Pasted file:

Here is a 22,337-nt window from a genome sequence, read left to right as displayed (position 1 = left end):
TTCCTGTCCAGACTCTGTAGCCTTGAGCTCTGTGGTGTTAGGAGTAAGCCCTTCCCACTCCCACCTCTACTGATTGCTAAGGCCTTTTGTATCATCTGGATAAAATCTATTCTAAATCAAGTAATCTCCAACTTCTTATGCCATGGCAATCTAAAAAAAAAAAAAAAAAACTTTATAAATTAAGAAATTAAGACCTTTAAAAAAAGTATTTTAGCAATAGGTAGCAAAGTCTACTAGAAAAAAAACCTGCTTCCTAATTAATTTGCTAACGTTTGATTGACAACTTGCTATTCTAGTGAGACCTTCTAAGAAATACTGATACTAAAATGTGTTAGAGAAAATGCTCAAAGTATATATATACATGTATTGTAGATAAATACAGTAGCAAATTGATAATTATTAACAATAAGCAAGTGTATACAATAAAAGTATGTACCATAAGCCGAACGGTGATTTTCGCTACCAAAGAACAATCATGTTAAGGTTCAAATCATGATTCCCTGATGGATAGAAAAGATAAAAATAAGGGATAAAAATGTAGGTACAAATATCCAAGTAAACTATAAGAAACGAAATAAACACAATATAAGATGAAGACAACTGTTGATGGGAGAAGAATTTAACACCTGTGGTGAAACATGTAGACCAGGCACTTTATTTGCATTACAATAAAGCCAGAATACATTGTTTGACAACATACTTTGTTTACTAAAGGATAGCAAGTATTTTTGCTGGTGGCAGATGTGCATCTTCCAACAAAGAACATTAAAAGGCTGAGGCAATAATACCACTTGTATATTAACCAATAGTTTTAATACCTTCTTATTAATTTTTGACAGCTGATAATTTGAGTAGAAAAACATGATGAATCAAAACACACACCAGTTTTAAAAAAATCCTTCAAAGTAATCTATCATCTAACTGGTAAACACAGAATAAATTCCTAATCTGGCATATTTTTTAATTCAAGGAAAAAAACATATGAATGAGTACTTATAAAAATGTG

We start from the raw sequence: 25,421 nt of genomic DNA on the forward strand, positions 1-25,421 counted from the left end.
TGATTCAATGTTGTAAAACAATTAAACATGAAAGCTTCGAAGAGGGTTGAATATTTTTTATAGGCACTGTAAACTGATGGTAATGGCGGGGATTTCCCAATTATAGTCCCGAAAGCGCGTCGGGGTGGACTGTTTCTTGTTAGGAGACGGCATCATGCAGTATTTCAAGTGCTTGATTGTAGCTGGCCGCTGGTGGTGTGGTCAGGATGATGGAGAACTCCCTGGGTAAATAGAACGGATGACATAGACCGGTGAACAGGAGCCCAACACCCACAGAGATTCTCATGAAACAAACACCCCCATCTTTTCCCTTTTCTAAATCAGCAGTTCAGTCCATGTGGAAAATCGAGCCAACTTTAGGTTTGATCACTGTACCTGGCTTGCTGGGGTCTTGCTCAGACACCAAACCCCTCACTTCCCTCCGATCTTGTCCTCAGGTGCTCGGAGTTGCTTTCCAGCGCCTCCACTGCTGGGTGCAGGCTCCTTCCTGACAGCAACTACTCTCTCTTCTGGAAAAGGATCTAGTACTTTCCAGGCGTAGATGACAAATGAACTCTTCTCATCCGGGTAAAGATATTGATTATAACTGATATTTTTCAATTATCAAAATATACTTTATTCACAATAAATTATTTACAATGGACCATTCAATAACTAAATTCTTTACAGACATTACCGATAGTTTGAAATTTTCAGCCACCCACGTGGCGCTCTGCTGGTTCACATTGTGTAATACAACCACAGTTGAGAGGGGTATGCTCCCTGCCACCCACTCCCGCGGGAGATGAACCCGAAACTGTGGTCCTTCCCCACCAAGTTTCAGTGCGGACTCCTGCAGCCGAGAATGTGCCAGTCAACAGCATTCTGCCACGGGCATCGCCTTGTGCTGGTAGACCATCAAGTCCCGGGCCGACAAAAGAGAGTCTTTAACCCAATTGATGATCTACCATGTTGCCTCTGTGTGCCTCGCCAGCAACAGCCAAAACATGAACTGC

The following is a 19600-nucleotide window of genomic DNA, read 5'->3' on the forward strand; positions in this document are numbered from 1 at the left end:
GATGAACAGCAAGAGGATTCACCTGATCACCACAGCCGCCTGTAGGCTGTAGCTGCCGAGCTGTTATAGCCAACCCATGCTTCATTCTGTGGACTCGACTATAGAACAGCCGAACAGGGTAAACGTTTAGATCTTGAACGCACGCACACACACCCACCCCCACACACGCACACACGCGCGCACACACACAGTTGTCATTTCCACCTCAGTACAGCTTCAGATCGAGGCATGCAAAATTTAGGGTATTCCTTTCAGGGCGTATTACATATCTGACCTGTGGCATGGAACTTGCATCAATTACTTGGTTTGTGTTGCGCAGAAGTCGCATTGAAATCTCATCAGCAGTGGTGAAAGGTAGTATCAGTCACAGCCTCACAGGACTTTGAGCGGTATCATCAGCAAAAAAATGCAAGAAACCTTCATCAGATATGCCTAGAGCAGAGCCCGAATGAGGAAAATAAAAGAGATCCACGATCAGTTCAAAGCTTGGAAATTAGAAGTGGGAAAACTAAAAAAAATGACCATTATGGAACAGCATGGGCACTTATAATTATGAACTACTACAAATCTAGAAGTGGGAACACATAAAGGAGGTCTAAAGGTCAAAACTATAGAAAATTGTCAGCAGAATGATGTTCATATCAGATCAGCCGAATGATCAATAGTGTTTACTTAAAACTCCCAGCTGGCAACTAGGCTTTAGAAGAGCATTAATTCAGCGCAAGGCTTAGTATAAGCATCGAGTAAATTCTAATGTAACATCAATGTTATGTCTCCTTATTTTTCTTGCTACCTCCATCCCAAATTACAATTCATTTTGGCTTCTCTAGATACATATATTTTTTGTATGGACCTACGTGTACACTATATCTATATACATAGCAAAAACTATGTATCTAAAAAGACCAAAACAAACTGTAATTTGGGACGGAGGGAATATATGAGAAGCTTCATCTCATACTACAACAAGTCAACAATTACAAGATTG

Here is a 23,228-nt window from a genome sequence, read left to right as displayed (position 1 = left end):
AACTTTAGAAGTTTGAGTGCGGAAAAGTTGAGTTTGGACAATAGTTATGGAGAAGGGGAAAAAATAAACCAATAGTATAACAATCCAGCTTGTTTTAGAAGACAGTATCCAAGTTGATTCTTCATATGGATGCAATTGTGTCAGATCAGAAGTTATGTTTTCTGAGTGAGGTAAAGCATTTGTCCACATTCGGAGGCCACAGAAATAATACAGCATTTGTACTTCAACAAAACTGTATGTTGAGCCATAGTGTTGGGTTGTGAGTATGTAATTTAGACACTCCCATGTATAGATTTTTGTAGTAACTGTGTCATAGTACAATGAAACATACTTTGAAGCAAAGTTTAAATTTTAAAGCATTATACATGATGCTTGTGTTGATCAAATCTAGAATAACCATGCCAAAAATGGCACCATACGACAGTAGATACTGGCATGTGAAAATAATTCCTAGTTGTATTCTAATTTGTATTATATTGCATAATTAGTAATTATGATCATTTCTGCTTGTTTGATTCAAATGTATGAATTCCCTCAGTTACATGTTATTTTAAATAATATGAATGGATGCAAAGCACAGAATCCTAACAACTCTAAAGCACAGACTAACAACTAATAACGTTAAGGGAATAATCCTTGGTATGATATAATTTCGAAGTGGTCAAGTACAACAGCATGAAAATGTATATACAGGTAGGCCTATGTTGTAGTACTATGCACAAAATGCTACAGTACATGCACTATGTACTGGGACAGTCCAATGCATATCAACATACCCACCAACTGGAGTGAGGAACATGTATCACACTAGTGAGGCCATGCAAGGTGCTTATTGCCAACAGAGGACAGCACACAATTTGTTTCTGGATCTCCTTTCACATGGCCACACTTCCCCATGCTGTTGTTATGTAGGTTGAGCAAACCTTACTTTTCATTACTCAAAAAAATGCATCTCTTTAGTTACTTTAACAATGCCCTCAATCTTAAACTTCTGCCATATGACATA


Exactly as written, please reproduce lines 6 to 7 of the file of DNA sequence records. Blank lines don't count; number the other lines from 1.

GATGAACAGCAAGAGGATTCACCTGATCACCACAGCCGCCTGTAGGCTGTAGCTGCCGAGCTGTTATAGCCAACCCATGCTTCATTCTGTGGACTCGACTATAGAACAGCCGAACAGGGTAAACGTTTAGATCTTGAACGCACGCACACACACCCACCCCCACACACGCACACACGCGCGCACACACACAGTTGTCATTTCCACCTCAGTACAGCTTCAGATCGAGGCATGCAAAATTTAGGGTATTCCTTTCAGGGCGTATTACATATCTGACCTGTGGCATGGAACTTGCATCAATTACTTGGTTTGTGTTGCGCAGAAGTCGCATTGAAATCTCATCAGCAGTGGTGAAAGGTAGTATCAGTCACAGCCTCACAGGACTTTGAGCGGTATCATCAGCAAAAAAATGCAAGAAACCTTCATCAGATATGCCTAGAGCAGAGCCCGAATGAGGAAAATAAAAGAGATCCACGATCAGTTCAAAGCTTGGAAATTAGAAGTGGGAAAACTAAAAAAAATGACCATTATGGAACAGCATGGGCACTTATAATTATGAACTACTACAAATCTAGAAGTGGGAACACATAAAGGAGGTCTAAAGGTCAAAACTATAGAAAATTGTCAGCAGAATGATGTTCATATCAGATCAGCCGAATGATCAATAGTGTTTACTTAAAACTCCCAGCTGGCAACTAGGCTTTAGAAGAGCATTAATTCAGCGCAAGGCTTAGTATAAGCATCGAGTAAATTCTAATGTAACATCAATGTTATGTCTCCTTATTTTTCTTGCTACCTCCATCCCAAATTACAATTCATTTTGGCTTCTCTAGATACATATATTTTTTGTATGGACCTACGTGTACACTATATCTATATACATAGCAAAAACTATGTATCTAAAAAGACCAAAACAAACTGTAATTTGGGACGGAGGGAATATATGAGAAGCTTCATCTCATACTACAACAAGTCAACAATTACAAGATTG

Here is a 23,228-nt window from a genome sequence, read left to right as displayed (position 1 = left end):